Ethiopia's prime minister was in Khartoum on Friday to meet the chief of Sudan's ruling military council in a bid to ease the political crisis that has followed the overthrow of President Omar al-Bashir in April.
"Prime Minister Abiy Ahmed, together with his delegation, arrived in Khartoum, Sudan, this morning for talks," Abiy's office said on Twitter.
A diplomatic source said on Thursday that Abiy planned to meet members of both the ruling Transitional Military Council headed by Lieutenant General Abdel Fattah al-Burhan and the opposition. Abiy's exact schedule for Friday was not known.
The Ethiopian initiative follows the worst bloodshed in Sudan since Bashir was ousted by the military after four months of protests against his repressive three-decade rule.
The opposition says 113 people were killed in the storming of a civilian protest camp on Monday and a subsequent wider crackdown. The government put the toll at 61 people, including three security personnel.
The African Union on Thursday suspended Sudan until the establishment of civilian rule, intensifying global pressure on the military leaders to stand down
Both sides had been in talks over a civilian-led transition to democracy. But the already faltering negotiations collapsed in the wake of this week's crackdown.
Abiy Ahmed, who took office in Ethiopia last year and introduced political and economic reforms, has won wide praise for his diplomacy skills, including brokering peace with his country's neighbor and long-time foe Eritrea.
RAPES, VIOLENCE AGAINST MEDICS REPORTED
A doctors' group linked to the protest movement said hospitals were now overcrowded with people injured in the crackdown. Five main hospitals had been shut down by the paramilitary Rapid Support Forces, it said.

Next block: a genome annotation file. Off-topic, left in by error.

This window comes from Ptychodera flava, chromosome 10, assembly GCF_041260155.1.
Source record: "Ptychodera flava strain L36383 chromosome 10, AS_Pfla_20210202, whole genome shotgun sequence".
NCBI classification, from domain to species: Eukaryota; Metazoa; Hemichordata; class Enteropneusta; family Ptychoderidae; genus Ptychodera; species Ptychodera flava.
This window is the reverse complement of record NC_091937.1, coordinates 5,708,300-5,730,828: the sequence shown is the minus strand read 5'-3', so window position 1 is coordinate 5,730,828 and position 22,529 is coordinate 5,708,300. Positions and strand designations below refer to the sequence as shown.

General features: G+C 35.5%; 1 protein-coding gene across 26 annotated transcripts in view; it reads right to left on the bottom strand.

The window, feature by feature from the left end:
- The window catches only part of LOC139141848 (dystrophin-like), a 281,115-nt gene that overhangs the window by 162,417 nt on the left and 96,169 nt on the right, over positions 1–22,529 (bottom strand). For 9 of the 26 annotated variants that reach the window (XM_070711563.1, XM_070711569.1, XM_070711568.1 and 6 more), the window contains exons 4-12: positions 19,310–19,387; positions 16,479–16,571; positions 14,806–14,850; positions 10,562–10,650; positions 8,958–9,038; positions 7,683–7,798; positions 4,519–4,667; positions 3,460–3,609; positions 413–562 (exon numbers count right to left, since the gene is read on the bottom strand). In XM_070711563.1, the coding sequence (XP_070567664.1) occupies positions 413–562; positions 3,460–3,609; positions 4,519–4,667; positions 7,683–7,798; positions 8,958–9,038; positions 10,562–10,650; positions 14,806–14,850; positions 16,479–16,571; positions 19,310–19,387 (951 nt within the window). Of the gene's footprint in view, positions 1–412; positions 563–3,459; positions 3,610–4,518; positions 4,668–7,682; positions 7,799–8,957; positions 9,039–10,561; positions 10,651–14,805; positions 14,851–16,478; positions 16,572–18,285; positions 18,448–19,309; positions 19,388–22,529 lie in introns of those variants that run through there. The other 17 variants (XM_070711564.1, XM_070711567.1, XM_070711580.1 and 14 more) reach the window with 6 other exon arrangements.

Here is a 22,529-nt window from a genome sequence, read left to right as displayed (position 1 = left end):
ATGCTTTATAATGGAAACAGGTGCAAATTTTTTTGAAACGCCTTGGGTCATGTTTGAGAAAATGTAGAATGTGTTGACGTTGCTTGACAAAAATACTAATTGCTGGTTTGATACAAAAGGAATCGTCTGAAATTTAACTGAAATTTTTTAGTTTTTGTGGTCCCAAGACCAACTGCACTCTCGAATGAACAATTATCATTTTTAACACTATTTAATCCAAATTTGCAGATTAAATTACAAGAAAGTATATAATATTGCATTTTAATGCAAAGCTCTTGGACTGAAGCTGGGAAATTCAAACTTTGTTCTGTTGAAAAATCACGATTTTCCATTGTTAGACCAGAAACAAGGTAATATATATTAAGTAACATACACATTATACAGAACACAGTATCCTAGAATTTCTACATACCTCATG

"There is a great shortage in medical staff, mainly caused by the military militias targeting doctors and preventing them from reaching hospitals and clinics to perform their duty," it said. "For all these reasons, more and more lives are being lost every day."
The United Nations' health agency also said medical staff had apparently been targeted for treating the wounded.
Some staff had been wounded themselves and some female workers reportedly raped in raids into hospitals, the UN's World Health Organization said in a statement.
Emergency services were being shut down, and staff and patients had been wounded, it said. Mobile tent clinics that had been set up to treat injured protesters had been set on fire and destroyed while medical equipment had been looted.
Ahmed Al-Mandhari, WHO regional director for the Eastern Mediterranean, said the agency was gravely concerned about the impact of the violence on people in need, health workers and medical facilities.
The WHO did not say who had entered the hospitals or attacked the staff, but Amnesty International and the opposition have said the Rapid Support Forces were the main participants in the violence.
The military council has said people had put on uniforms of the Rapid Support Forces to impersonate them in an attempt to harm their reputation. Monday's raid was targeting criminals in an area next to the camp and but got out of hand, it said.